In computer jargon, we refer to "inputs of a function" as "arguments". I was wondering what the sense is in doing so.
From the Wiktionary entry for argument...
From Middle English, from Anglo-Norman, from Old French,
from Latin argumentum (“proof, evidence, token, subject, contents”)
In which context it's worth noting Wiktionary definition #7
(programming) A parameter in a function definition; an actual parameter, as opposed to a formal parameter.
Effectively, the argument is the contents/value of a specific actual parameter as passed, rather than the name of the variable carrying the passed value into the function.
The computing use comes directly from mathematics, where, according to the OED, it is:
Math. and Computing. An independent variable of a function (e.g. x and y in z = f(x, y)).
Their first use in maths:
1865 W. T. Brande & G. W. Cox Dict. Sci., Lit. & Art I. 768 Any trigonometrical function of ϕ is termed an elliptic function, having the argument u and modulus k.
This meaning can be traced back to an earlier sense:
2. Astron. and Math. The angle, arc, or other mathematical quantity, from which another required quantity may be deduced, or on which its calculation depends.
It's first recorded in Chaucer around 1400. The third sense (also first recorded in the same Chaucer) is:
3. A statement or fact advanced for the purpose of influencing the mind; a reason urged in support of a proposition; spec. in Logic, the middle term in a syllogism. Also fig.
And for good measure, the first sense is:
- Proof, evidence, manifestation, token. (Passing from clear proof in early, to proof presumptive in later usage; cf. argue v. 3) arch.
There are some eight various senses altogether.
So, an argument is a fact or something that drives forward reasoning, or the output of a calculation, a mathematical function or computing function.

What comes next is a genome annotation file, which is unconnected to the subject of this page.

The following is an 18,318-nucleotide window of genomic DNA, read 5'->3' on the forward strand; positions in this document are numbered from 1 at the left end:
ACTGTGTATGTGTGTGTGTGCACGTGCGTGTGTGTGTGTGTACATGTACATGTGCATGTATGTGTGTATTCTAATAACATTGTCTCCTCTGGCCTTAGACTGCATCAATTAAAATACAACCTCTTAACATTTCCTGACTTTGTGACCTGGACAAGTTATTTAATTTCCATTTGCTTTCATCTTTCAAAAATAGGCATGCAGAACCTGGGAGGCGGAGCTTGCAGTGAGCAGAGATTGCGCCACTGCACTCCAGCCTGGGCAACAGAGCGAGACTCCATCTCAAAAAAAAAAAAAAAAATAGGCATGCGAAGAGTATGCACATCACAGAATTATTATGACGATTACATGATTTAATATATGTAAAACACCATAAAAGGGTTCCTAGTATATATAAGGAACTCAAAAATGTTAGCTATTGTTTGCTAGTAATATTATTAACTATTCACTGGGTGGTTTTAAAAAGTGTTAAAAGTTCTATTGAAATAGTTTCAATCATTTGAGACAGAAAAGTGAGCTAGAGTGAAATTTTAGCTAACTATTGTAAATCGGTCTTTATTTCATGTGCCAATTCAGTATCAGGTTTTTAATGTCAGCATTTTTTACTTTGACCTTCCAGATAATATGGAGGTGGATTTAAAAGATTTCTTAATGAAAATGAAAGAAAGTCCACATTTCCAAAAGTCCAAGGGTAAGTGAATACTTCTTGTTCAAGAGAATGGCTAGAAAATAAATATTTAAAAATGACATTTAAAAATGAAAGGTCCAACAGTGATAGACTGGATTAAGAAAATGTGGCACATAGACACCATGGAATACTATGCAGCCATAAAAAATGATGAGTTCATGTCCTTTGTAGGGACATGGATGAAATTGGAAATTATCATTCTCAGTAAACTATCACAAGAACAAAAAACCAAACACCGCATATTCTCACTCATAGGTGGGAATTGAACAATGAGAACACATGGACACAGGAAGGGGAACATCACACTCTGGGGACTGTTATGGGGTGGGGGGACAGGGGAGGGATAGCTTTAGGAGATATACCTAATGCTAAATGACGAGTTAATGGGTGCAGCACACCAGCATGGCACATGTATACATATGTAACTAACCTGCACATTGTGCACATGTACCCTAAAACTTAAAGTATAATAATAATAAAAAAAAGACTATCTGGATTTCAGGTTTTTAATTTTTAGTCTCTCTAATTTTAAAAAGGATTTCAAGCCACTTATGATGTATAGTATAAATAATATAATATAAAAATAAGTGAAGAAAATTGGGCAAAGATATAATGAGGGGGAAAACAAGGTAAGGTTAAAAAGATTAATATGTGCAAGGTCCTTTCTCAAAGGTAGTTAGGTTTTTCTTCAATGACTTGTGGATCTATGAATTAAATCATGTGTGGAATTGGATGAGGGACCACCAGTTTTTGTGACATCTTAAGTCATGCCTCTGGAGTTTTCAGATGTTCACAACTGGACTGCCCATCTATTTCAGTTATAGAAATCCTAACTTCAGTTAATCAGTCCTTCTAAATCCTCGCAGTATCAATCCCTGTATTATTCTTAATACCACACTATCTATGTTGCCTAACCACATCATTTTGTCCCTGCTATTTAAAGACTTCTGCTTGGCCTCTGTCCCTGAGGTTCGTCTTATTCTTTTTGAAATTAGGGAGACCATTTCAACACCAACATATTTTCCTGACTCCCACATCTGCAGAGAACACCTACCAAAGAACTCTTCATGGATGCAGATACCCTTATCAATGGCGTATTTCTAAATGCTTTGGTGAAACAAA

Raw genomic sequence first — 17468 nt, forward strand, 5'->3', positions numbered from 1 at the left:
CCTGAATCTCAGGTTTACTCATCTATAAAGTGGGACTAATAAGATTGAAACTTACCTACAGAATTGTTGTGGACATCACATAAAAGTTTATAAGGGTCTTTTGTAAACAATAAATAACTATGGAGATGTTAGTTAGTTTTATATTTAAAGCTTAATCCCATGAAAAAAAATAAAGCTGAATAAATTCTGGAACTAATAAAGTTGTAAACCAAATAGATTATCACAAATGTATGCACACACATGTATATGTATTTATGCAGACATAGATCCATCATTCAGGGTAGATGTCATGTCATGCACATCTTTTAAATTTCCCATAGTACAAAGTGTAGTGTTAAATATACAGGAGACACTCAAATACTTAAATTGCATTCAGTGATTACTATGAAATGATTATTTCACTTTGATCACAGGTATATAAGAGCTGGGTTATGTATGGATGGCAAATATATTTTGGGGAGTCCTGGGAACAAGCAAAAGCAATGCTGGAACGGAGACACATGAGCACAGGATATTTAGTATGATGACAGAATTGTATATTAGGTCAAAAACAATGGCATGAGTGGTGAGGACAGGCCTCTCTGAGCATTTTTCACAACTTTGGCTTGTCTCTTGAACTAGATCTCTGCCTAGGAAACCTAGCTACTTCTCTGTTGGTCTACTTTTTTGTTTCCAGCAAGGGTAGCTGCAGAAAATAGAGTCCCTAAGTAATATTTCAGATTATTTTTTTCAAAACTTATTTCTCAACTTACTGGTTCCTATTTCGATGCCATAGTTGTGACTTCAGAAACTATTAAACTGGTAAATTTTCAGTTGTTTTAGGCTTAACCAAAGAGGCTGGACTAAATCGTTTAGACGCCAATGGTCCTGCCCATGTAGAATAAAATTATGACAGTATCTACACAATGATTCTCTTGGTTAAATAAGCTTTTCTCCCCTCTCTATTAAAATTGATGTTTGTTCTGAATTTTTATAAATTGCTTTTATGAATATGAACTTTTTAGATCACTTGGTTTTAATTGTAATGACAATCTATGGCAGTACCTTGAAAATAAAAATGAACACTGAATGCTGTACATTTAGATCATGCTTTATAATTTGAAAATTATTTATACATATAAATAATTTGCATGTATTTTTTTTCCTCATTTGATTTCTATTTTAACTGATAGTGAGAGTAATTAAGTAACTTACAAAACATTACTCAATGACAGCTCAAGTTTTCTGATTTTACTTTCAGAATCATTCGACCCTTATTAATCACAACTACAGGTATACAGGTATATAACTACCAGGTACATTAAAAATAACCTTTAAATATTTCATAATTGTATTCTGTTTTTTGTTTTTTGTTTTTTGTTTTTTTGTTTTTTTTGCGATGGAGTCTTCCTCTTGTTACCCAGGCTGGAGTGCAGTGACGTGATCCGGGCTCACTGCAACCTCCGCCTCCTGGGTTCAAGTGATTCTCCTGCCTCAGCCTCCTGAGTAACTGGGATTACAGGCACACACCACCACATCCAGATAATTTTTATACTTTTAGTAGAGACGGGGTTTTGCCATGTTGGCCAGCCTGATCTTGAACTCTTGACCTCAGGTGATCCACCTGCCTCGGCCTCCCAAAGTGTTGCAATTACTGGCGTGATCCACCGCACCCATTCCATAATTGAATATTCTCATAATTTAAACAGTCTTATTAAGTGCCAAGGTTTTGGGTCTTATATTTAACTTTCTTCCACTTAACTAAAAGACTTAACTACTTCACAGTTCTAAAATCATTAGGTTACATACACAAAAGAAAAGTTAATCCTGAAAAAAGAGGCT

BTW, I feel this question would be more aptly asked in the Programmer's/Software engineering forum.
Who used it first - Mathematics or Linguistics?
Regardless of precedence, the use of the term argument certainly was inherited directly from computer science linguistics, which was both a significant benefactor and beneficiary to the field of linguistics.
An argument is a token that forms part of the syntax tree.
When computational linguists (mathematician Admiral Grace Hopper being a well-known one) design or analyse a computational language, they would construct a syntax tree. And guess what ... the term argument would be part of their consideration, wouldn't it?
Grace Hopper being a pioneer in the field of computational linguistics must have contributed significantly to the prevalent use of the term argument in computer programming, as we are well aware she had also given us the term debugging.
Since she was a mathematician, she would have leaned heavily on the meaning of arguments in Mathematics.
Avram Noam Chomsky introduced Phrase-Structural Analysis into linguistics. According to the Wikipedia article on him, he made major contributions to analytic philosophy, and "His work has influenced fields such as artificial intelligence, cognitive science, computer science, logic, mathematics, music theory and analysis, political science, programming language theory and psychology."
I would liken an argument in a syntax tree to a child node to a predicate node.
As example of arguments, while outmoded "Sauserrean" structured grammarians use the term transitive verbs, phrase-structural linguists use the more flexible term valency of a verb. Where, the valency of a verb is the number of arguments a verb would take, as explained in my (less than precise) argument at The subject is after the verb in this sentence?, where I confuse the use of arguments vs adjuncts.
I am sure the precision of my historical account of linguistics is left to desire, as it merely points to the areas of historical research. However, I believe it is accurate in pointing out that the use of the term argument has direct genealogy from computational linguistics which descended from structural analysis in Linguistics, which in turn cross contributed with Mathematics and Philosophy,